The total area that your eye sees when focused on a fixed point is known as your visual field. Whenever you look at an image or object, the area of focus in the center part of your visual field comprises your central vision. The remainder of what you see and that is not in focus along the edge of your visual field is your peripheral vision. Think of it as what you can see out of the “corner of your eye” without turning your head.
Both diseases of the eye as well as problems in the brain can cause peripheral vision loss. This blog will examine peripheral vision loss, discuss ways to test for it, and explore how to treat it.
What Is Peripheral Vision?
The retina (the thin layer of tissue at the back of the eye) serves an important function in how we see the world. The retina senses light and sends a signal to the optic nerve, which carries this visual information to your brain where it is processed as vision. More specifically, cells in the retina called rods and cones respond to light in different ways to create your central and peripheral vision.
The macula, the central part of the retina, is made up of cones, which require high light levels, are sensitive to color, and provide clear central vision and focus on fine details. By contrast, the outer portion of the retina that makes up peripheral vision consists of rods, which provide vision in low light but do not provide color or much detail.
Peripheral Vision Loss
The loss of peripheral vision means you cannot see to the side without turning your head. A loss of side vision can affect your ability to safely navigate through your environment or detect motion around you. As peripheral vision loss progresses, it can create a condition called “tunnel vision” in which it is difficult, or impossible, to see the outer edges of your visual field.
To give you a sense of what this is like, look through a toilet paper roll while covering one eye. You will only be able to see what is directly in front of you, not what is on either side of you or above and below eye level.
Why Is My Peripheral Vision Blurry?
Oftentimes, blurry peripheral vision can be a sign of a serious condition and should not be ignored.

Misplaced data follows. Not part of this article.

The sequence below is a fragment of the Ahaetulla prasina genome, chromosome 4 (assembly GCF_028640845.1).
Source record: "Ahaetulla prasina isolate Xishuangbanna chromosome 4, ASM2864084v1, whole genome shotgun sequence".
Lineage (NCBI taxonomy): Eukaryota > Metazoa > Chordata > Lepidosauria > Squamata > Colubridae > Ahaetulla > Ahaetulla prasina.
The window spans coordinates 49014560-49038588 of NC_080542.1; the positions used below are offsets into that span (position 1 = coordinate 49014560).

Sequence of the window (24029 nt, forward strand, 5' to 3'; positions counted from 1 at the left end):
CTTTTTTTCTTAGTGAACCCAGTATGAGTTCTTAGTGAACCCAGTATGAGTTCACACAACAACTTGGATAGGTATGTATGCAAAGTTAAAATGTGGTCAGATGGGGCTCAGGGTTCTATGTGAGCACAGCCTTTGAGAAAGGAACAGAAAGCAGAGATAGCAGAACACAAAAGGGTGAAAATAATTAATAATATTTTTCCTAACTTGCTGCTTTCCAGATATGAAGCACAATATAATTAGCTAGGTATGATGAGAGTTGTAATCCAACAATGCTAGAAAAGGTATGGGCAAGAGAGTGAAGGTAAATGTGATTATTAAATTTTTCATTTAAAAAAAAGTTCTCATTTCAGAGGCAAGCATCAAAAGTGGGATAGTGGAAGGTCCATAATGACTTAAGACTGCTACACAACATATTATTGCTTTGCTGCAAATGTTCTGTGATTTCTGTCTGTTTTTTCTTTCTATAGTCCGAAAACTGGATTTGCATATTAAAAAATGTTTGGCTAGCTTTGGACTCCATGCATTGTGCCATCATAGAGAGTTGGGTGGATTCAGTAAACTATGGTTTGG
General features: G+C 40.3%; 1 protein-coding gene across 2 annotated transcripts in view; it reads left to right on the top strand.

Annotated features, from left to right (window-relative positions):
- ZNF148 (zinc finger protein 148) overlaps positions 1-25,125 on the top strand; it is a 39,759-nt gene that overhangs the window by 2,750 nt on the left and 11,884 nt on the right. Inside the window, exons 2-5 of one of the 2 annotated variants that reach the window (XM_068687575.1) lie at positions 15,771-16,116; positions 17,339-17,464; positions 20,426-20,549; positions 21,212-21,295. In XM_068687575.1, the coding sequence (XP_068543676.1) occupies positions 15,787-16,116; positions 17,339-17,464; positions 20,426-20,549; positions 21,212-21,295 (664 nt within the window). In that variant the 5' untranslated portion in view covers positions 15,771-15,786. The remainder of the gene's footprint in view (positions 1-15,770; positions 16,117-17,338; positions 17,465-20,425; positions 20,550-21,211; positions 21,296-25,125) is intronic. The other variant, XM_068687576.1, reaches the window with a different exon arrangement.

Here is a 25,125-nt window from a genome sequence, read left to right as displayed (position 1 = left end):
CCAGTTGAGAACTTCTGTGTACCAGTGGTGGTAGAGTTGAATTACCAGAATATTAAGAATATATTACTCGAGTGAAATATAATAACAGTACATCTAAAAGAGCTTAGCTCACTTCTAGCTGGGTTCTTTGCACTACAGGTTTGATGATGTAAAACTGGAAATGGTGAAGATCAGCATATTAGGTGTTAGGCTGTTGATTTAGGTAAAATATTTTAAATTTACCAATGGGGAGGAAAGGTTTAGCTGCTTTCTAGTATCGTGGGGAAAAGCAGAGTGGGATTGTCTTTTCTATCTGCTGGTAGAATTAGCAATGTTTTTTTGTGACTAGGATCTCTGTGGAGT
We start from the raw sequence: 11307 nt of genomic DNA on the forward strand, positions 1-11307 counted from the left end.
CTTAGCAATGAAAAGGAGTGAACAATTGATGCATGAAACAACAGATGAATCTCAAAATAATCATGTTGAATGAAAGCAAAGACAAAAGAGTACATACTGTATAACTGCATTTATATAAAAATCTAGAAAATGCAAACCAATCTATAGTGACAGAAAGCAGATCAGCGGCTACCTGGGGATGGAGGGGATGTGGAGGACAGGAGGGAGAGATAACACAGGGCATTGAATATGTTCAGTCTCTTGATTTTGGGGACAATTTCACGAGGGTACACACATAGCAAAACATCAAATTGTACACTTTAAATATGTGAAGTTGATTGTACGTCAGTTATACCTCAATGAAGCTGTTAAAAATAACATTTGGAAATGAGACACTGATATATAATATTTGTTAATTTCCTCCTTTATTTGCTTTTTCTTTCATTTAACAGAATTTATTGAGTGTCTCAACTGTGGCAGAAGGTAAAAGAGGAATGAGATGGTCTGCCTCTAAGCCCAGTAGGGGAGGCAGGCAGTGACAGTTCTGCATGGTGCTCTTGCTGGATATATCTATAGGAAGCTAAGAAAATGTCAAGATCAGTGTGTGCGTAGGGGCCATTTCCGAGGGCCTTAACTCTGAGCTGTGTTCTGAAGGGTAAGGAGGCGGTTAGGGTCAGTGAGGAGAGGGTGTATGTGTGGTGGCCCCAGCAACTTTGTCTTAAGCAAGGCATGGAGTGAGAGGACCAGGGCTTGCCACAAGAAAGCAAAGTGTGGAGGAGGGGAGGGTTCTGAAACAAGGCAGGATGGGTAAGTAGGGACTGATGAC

The following are common causes of blurry peripheral vision or peripheral vision loss:
Glaucoma: A buildup of intraocular pressure (IOP) causes damage to your optic nerve, which gradually deteriorates your vision. This vision loss begins on the periphery of your vision, more specifically toward the nasal portion of your visual field. If left untreated, the vision loss spreads to encompass more of your visual field and can lead to blindness.
Retinitis pigmentosa: There is no cure for this genetic disorder, which causes cells in the retina to break down, including the rods and cones, leading to blindness. Damage to the rods leads to loss of peripheral vision and difficulty seeing at night, which are early signs of retinitis pigmentosa.
Optic Neuritis: Inflammation of the optic nerve that can cause pain and result in temporary vision loss, including peripheral vision.
Optic nerve atrophy: In certain cases, the cells of the optic nerve can die due to a number of reasons including poor blood flow, lack of oxygen, glaucoma, trauma, or a congenital disease. This damage causes the loss of vision, including peripheral vision.
Compressive Optic Neuropathy: The optic nerve can also become damaged when it is compressed by a tumor or inflammation caused by conditions such as thyroid eye disease. Symptoms of compressive optic neuropathy include blurred vision and partial or complete vision loss.